John Stix, 83, a theatre and film director, acting teacher, and faculty member of The Juilliard School since 1974, Oct. 2 of complications after a heart attack, at the Hackensack University Medical Center in New Jersey.
Jim Morgan, 63, a Kleban Award-wining lyricist who wrote songs for Quilt, a Musical Celebration, Oct. 10 of lung cancer at Cabrini Medical Center Hospice in Manhattan.
Andrew V. Yelusich, 50, Denver Center Theatre Company's resident costume and set designer, Oct. 28 after a long battle with cancer, at home in Denver.
James H. Binger, 88, the chairman and co-founder of Jujamcyn Theatres, which operates Broadway theatres including the Virginia and the Al Hirschfeld, Nov. 3 at his home in Minneapolis.
Howard Keel, 85, the handsome high baritone who sang musical theatre's great roles in the film versions of Show Boat, Annie Get Your Gun, Kismet and Kiss Me, Kate (and appeared in stock and in the Broadway musical Saratoga), Nov. 7 of color cancer in Palm Desert, CA.
Cathy Wydner, 43, an actress who played a variety of musical theatre roles between Broadway, tours and resident theatres (she was a Peggy Sawyer in Broadway's 42nd Street and Mother in a tour of Ragtime), Nov. 5 of cancer in California.
Cy Coleman, 75, the Tony Award-winning Broadway composer who rose from child classical pianist to jazz player to master of the catchy show tune, penning music for Sweet Charity, Little Me, On the Twentieth Century, City of Angels, Barnum, The Will Rogers Follies, I Love My Wife and The Life, Nov. 18 of a heart attack in Manhattan.
Gregory Mitchell, 52, a Broadway actor appearing with Mikhail Baryshnikov in Forbidden Christmas, or the Doctor and the Patient, Nov. 18 following a heart attack he suffered days earlier while in mid-performance in a show at the Kennedy Center's Terrace Theatre in Washington, DC.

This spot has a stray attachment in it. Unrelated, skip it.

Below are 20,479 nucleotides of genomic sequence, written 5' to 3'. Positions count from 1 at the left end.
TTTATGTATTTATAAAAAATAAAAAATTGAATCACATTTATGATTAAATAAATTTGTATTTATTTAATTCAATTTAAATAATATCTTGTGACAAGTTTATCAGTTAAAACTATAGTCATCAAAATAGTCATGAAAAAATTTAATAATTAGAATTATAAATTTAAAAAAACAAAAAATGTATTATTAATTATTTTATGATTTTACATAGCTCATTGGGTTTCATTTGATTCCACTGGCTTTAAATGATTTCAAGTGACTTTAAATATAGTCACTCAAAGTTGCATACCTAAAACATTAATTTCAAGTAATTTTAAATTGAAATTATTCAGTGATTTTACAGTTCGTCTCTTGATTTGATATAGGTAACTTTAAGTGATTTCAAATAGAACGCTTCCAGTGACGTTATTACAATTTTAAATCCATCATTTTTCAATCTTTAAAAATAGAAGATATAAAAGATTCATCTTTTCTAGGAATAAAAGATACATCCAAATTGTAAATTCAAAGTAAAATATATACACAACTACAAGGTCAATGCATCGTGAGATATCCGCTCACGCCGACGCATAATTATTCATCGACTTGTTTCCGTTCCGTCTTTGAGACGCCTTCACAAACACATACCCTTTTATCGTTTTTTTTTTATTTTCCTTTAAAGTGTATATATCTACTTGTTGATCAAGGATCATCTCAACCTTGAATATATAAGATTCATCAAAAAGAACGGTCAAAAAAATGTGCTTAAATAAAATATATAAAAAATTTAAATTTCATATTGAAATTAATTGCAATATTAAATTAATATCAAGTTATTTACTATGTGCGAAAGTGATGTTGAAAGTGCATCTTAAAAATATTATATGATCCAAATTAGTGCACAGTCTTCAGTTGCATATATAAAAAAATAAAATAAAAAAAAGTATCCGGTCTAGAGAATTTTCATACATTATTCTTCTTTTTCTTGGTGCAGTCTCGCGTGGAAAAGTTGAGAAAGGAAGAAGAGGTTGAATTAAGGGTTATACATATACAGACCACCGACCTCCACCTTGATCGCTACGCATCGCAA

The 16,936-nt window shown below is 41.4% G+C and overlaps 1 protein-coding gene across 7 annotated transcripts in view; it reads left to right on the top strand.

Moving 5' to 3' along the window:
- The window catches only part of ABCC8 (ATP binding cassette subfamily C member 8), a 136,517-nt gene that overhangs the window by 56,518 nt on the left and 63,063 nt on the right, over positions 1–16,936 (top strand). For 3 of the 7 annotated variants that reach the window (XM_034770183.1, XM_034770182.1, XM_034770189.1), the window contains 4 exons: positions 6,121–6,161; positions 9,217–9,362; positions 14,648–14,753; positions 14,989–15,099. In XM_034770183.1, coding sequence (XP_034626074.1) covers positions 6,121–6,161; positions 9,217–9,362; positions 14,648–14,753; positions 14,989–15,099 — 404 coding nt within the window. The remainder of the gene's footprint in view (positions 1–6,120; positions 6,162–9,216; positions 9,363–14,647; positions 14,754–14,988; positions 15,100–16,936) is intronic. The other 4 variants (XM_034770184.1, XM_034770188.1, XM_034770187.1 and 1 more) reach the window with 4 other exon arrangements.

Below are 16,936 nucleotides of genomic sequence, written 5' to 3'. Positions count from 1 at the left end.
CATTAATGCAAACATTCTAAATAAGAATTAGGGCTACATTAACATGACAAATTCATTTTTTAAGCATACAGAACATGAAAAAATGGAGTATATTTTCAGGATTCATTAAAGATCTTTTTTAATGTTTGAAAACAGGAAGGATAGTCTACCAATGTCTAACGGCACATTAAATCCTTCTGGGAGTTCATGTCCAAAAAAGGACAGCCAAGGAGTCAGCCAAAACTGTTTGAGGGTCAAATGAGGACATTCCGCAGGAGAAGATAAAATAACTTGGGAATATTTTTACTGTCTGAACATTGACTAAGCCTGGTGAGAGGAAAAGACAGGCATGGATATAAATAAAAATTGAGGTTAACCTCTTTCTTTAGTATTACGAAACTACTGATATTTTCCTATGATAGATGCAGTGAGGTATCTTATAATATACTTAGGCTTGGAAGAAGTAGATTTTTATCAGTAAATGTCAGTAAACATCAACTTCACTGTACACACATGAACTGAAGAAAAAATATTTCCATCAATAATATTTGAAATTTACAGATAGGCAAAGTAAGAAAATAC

Ronald Bryden, 77, a literary adviser to the Shaw Festival in Canada, and one of the leading theatre critics in the English-speaking world, Nov. 22 of complications following recent heart surgery.
Mark Arvin, 40, a Broadway and ballet dancer who appeared in such musicals as Movin' Out, Sweet Smell of Success, Fosse and Swing! , Dec. 5 in Dallas, following a year in a coma following complications from a heart procedure.
Henny Backus , 93, the actress-author who was the widow actor Jim Backus, and appeared on Broadway and in WPA productions as Henrietta Kaye, Dec. 9 after a series of strokes in Los Angeles.
Susan Sontag , 71, perhaps the most renowned American intellectual and essayist of the latter 20th century, and an occasional playwright and theatre director, Dec. 27 of acute myelogenous leukemia at New York City's Memorial Sloan-Kettering Cancer Center.
Peggy Phillips , 88, a theatrical press agent during the Golden Age of Broadway, when she repped such works as Angel Street, South Pacific and Gentlemen Prefer Blondes, Dec. 27 of complications from a stroke, in Dana Point, CA.
Jerry Orbach , 69, the Tony Award-winning star of Promises, Promises and other musicals, including Carnival, Chicago, The Fantasticks and 42nd Street — and an Emmy-winner for TV's "Law & Order" — Dec. 28 of prostate cancer in New York City.
Sylvia Herscher, 91, Broadway agent, general manager, music publisher and producer, who received a special 2000 Tony Award honor for her life's work, Dec. 29 in New York.